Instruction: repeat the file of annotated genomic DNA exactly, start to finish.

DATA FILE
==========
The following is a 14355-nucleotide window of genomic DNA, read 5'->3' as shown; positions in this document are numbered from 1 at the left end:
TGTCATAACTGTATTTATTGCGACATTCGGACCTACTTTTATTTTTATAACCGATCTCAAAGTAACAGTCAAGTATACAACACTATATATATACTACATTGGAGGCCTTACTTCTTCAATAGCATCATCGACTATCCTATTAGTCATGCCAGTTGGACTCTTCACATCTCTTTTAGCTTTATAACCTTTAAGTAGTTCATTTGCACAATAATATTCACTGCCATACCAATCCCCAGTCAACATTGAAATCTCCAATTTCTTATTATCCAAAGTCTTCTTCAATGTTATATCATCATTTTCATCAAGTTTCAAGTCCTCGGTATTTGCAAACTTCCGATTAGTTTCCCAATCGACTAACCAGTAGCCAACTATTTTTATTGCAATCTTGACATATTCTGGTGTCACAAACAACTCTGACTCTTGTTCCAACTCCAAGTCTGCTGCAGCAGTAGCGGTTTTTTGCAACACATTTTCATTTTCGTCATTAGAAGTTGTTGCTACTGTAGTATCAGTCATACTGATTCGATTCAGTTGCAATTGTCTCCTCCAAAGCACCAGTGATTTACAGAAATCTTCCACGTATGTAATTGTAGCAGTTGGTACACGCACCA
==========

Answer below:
The following is a 14355-nucleotide window of genomic DNA, read 5'->3' as shown; positions in this document are numbered from 1 at the left end:
TGTCATAACTGTATTTATTGCGACATTCGGACCTACTTTTATTTTTATAACCGATCTCAAAGTAACAGTCAAGTATACAACACTATATATATACTACATTGGAGGCCTTACTTCTTCAATAGCATCATCGACTATCCTATTAGTCATGCCAGTTGGACTCTTCACATCTCTTTTAGCTTTATAACCTTTAAGTAGTTCATTTGCACAATAATATTCACTGCCATACCAATCCCCAGTCAACATTGAAATCTCCAATTTCTTATTATCCAAAGTCTTCTTCAATGTTATATCATCATTTTCATCAAGTTTCAAGTCCTCGGTATTTGCAAACTTCCGATTAGTTTCCCAATCGACTAACCAGTAGCCAACTATTTTTATTGCAATCTTGACATATTCTGGTGTCACAAACAACTCTGACTCTTGTTCCAACTCCAAGTCTGCTGCAGCAGTAGCGGTTTTTTGCAACACATTTTCATTTTCGTCATTAGAAGTTGTTGCTACTGTAGTATCAGTCATACTGATTCGATTCAGTTGCAATTGTCTCCTCCAAAGCACCAGTGATTTACAGAAATCTTCCACGTATGTAATTGTAGCAGTTGGTACACGCACCA